Fish and fisheries ecology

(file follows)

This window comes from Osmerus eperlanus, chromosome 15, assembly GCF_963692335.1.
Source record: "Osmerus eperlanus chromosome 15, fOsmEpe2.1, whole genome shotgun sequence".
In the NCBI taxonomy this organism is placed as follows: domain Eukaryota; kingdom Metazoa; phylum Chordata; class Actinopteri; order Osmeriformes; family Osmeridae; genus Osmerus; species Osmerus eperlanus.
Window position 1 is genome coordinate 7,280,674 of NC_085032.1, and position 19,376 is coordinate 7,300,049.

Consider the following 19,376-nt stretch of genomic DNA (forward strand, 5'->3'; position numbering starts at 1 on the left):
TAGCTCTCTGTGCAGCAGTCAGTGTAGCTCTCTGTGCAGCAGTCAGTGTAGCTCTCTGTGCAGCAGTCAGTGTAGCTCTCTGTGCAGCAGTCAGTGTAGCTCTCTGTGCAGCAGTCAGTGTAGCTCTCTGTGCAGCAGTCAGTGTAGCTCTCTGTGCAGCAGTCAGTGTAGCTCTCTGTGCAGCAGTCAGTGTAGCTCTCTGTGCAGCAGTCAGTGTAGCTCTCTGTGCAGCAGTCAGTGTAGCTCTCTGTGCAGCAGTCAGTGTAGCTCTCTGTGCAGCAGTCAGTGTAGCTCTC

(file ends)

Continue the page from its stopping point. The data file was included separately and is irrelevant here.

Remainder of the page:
My paper on fish and fisheries ecology is offered to demonstrate a rich blending of applied and fundamental ecology, achieved by the intersections among fishery science, ichthyology, and ecology. The example, while specific, parallels practices and opportunities available in other areas of applied ecology. The emergence of fish and fisheries ecology as a discipline is evidence by such recent textbooks as Fisheries ecology by Pitcher and Hart (1982) and Ecology of teleost fishes by Wootton (1990). The ecology relevant to fish and fisheries includes not only marine and freshwater ecology, oceanography, and limnology, but also terrestrial study. Early work in fish and fisheries ecology came from Stephen A. Forbes \textgreater 100 yr ago in his books On some interactions of organisms (Forbes 1880) and The lake as a microcosm (Forbes 1887). These constitute one of the earliest conceptualizations of an ecosystem. By 1932 E. S. Russell concluded that fishery research was a study in marine ecology. I give examples of applications from six different categories of ecology. (1) Physiological ecology: The F. E. J. Fry school of fish physiology developed the concepts of temperature as a lethal, controlling and directive factor. More than 40 yr later, this knowledge is being combined with G. E. Hutchinson’s concept of an n—dimensional niche to analyze potential influences of global climate warming on fishes. (2) Behavioral ecology: A. D. Hasler and students formulated and tested the hypothesis of olfactory imprinting as the mechanism by which Pacific salmon home to their natal spawning streams. Applications to reestablish salmon runs are as important to Hasler as the original scientific discovery; this is evident in his proposed Salmon for Peace for the river bounding USSR and China. (3) Population ecology: The realization that reproductive success of fishes depends more on larval mortality than on egg production emerged from the ideas of J. Hjort (1914). To this day inconsistencies between recruitment and reproductive stock size impart uncertainty into fishery management, while the search for explanatory mechanisms attracts the curious mind. (4) Community ecology: Species interactions are the grist of community ecology; predation and fishing are a natural for comparative study and application. Also, consumption by fish can control the dynamics of planktonic and benthic animal/plant communities; thus, apparent water quality of lakes depends on the consumer community as well as on nutrient inputs. (5) Ecosystem ecology: D. S. Rawson grouped external, abiotic influences on lakes into climatic, edaphic, and morphometric factors. The morphoedaphic index (Ryder 1965) predicts fish yields from this base, providing fish managers with a useful approximation and ecologists with a conceptual base for synthesis of production processes. (6) Landscape ecology: Regional ecology often incorporates land—water boundaries into the way ecological systems work. Application of island biogeography to lakes, as islands, has allowed predictions of fish assemblages for use by managers. Also, the extent and connectedness of lake and ocean landscapes offer insight into contrasts between marine and freshwater fishery research and management. In conclusion, the ecotone between academic and applied ecology seems an ideal place from which to advance both applied ecology and ecology in general.